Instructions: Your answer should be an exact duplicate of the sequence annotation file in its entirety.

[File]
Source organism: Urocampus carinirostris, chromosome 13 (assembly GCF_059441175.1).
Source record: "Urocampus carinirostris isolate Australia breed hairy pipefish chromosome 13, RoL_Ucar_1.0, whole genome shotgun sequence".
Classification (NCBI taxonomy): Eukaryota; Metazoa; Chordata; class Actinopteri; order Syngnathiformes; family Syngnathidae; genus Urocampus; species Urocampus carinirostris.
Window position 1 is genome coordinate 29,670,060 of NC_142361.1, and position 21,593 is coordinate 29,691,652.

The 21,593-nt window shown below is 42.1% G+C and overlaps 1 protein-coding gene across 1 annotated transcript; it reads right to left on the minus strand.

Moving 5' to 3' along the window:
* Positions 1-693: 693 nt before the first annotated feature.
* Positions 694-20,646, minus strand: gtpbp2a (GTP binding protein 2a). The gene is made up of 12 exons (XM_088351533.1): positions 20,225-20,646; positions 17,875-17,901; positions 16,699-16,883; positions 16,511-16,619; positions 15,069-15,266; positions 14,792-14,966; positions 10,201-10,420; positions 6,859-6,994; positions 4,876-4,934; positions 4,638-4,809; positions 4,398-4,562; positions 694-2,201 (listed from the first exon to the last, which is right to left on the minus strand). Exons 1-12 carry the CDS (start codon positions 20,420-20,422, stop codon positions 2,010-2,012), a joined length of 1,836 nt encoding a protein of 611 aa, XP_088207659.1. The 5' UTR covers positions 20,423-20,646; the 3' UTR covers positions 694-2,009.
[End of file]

Source organism: Urocampus carinirostris, chromosome 13 (assembly GCF_059441175.1).
Source record: "Urocampus carinirostris isolate Australia breed hairy pipefish chromosome 13, RoL_Ucar_1.0, whole genome shotgun sequence".
Classification (NCBI taxonomy): Eukaryota; Metazoa; Chordata; class Actinopteri; order Syngnathiformes; family Syngnathidae; genus Urocampus; species Urocampus carinirostris.
Window position 1 is genome coordinate 29,670,060 of NC_142361.1, and position 21,593 is coordinate 29,691,652.

The 21,593-nt window shown below is 42.1% G+C and overlaps 1 protein-coding gene across 1 annotated transcript; it reads right to left on the minus strand.

Moving 5' to 3' along the window:
* Positions 1-693: 693 nt before the first annotated feature.
* Positions 694-20,646, minus strand: gtpbp2a (GTP binding protein 2a). The gene is made up of 12 exons (XM_088351533.1): positions 20,225-20,646; positions 17,875-17,901; positions 16,699-16,883; positions 16,511-16,619; positions 15,069-15,266; positions 14,792-14,966; positions 10,201-10,420; positions 6,859-6,994; positions 4,876-4,934; positions 4,638-4,809; positions 4,398-4,562; positions 694-2,201 (listed from the first exon to the last, which is right to left on the minus strand). Exons 1-12 carry the CDS (start codon positions 20,420-20,422, stop codon positions 2,010-2,012), a joined length of 1,836 nt encoding a protein of 611 aa, XP_088207659.1. The 5' UTR covers positions 20,423-20,646; the 3' UTR covers positions 694-2,009.